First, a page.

GoT’s novelty lies in its ability to apply transformations to these thoughts, further refining the reasoning process. The cardinal transformations encompass Aggregation, which allows for the fusion of several thoughts into a consolidated idea; Refinement, where continual iterations are performed on a singular thought to improve its precision; and Generation, which facilitates the conception of novel thoughts stemming from extant ones. Such transformations, with an emphasis on the amalgamation of reasoning routes, deliver a more intricate viewpoint relative to preceding models like CoT or ToT.

Furthermore, GoT introduces an evaluative dimension through Scoring and Ranking. Each individual thought, represented by a vertex, undergoes an assessment based on its pertinence and quality, facilitated by a designated scoring function. Importantly, this function contemplates the entire chain of reasoning, assigning scores that might be contextualized vis-a-vis other vertices in the graph. The framework also equips the system with the competence to hierarchize these thoughts predicated on their respective scores, a feature that proves instrumental when discerning which ideas warrant precedence or implementation.

Algorithm-of-Thoughts (AoT)

Maintains a single evolving context chain, eliminating the need for redundant queries as in the Tree-of-Thought. It explores a mutable path of reasoning.

While ToT and GoT address the LLM reasoning challenge through search-based mechanisms, producing a myriad of reasoning paths in graph forms. However, their heavy reliance on numerous LLM queries, sometimes numbering in the hundreds for a singular problem, poses computational inefficiencies.

The Algorithm-of-Thoughts (AoT) offers an innovative method that features a dynamic and mutable reasoning path. By maintaining a single evolving thought context chain, AoT consolidates thought exploration, enhancing efficiency and reducing computational overhead.

Algorithm-of-Thoughts. Each box signifies a distinct thought. Greens are promising thoughts while reds are less promising ones. Note: ToT has multiple queries while AoT keeps a single context, source: Sel et al. (2023)

The ingenuity behind AoT springs from the observation that LLMs, although powerful, occasionally revert to prior solutions when faced with new yet familiar problems. To overcome this, AoT assimilates in-context examples, drawing from time-tested search algorithms such as depth-first search (DFS) and breadth-first search (BFS). By emulating algorithmic behavior, AoT underscores the importance of achieving successful outcomes and gleaning insights from unsuccessful attempts.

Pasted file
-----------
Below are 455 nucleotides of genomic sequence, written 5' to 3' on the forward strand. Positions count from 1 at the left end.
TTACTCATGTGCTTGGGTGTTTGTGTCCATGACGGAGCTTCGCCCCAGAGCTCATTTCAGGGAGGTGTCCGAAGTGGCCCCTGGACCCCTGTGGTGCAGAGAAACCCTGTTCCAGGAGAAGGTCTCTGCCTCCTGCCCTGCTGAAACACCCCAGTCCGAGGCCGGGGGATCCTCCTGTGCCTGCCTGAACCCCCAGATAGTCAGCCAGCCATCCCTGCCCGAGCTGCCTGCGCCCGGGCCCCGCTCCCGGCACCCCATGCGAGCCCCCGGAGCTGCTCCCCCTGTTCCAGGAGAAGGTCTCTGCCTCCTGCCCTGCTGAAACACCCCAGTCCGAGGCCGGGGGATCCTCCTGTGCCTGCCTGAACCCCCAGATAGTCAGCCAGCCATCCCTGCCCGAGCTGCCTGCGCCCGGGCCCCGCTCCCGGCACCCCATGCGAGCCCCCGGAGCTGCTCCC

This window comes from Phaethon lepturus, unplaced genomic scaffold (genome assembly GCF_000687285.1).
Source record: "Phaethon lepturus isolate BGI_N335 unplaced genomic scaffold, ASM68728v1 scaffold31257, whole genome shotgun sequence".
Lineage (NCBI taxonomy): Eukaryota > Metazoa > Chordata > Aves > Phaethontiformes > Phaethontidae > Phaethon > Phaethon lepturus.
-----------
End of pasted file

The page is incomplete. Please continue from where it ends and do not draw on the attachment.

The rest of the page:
The cornerstone of AoT lies in its four main components: 1) Decomposing complex problems into digestible subproblems, considering both their interrelation and the ease with which they can be individually addressed; 2) Proposing coherent solutions for these subproblems in a continuous and uninterrupted manner; 3) Intuitively evaluating the viability of each solution or subproblem without relying on explicit external prompts; and 4) Determining the most promising paths to explore or backtrack to, based on in-context examples and algorithmic guidelines.

Skeleton-of-Thought (SoT)

Generate an answer blueprint first before parallelly fleshing out the details, reducing the time taken to generate a complete response.

The Skeleton-of-Thought (SoT) paradigm is distinctively designed not primarily to augment the reasoning capabilities of Large Language Models (LLMs), but to address the pivotal challenge of minimizing end-to-end generation latency. The methodology operates based on a dual-stage approach that focuses on producing a preliminary blueprint of the answer, followed by its comprehensive expansion.

Skeleton-of-Thought, source: Ning et al. (2023)

In the initial “Skeleton Stage,” rather than producing a comprehensive response, the model is prompted to generate a concise answer skeleton. This abbreviated representation prompted through a meticulously crafted skeleton template, captures the core elements of the prospective answer, thus establishing a foundation for the subsequent stage.

In the ensuing “Point-Expanding Stage,” the LLM systematically amplifies each component delineated in the answer skeleton. Leveraging a point-expanding prompt template, the model concurrently elaborates on each segment of the skeleton. This dichotomous approach, which separates the generative process into preliminary skeletal formulation and parallelized detailed expansion, not only accelerates response generation but also strives to uphold the coherence and precision of the outputs.

Program-of-Thoughts (PoT)

Formulate the reasoning behind question answering into an executable program, incorporated the program intepretor output as part of the final answer.

Program-of-Thoughts (PoT) is a unique approach to LLM reasoning, instead of merely generating an answer in natural language, PoT mandates the creation of an executable program, which means it can be run on a program interpreter, like Python, to produce tangible outcomes. This method stands in contrast to more direct models, emphasizing its ability to break down reasoning into sequential steps and associate semantic meanings with variables. As a result, PoT offers a clearer, more expressive, and grounded model of how answers are derived, enhancing accuracy and understanding, especially for math-type logical questions where numerical calculations are needed.

It is important to note that the program execution of PoT is not necessarily targeting the final answer but can be part of the intermediate step to the final answer.

Comparison between CoT and PoT, source: Chen et al. (2022)

In the ever-evolving realm of AI, structured reasoning frameworks like Chain-of-Thought have dramatically transformed how we perceive and harness the power of Large Language Models. They symbolize a shift towards models that not only regurgitate information but also engage in intricate reasoning, much akin to human cognitive processes. As we look ahead, the potential horizons seem limitless. Imagine an AI, adept at generating not only accurate answers but also robust, programmable solutions or having the ability to visualize its thought processes, making AI-human collaboration even more seamless. Such advancements, building upon the foundational frameworks explored in this article, herald a future where LLMs become indispensable companions in problem-solving, creativity, and decision-making, catalyzing a paradigm shift in our symbiotic relationship with technology.

Something-of-Thought in LLM Prompting: An Overview of Structured LLM Reasoning was originally published in Towards Data Science on Medium, where people are continuing the conversation by highlighting and responding to this story.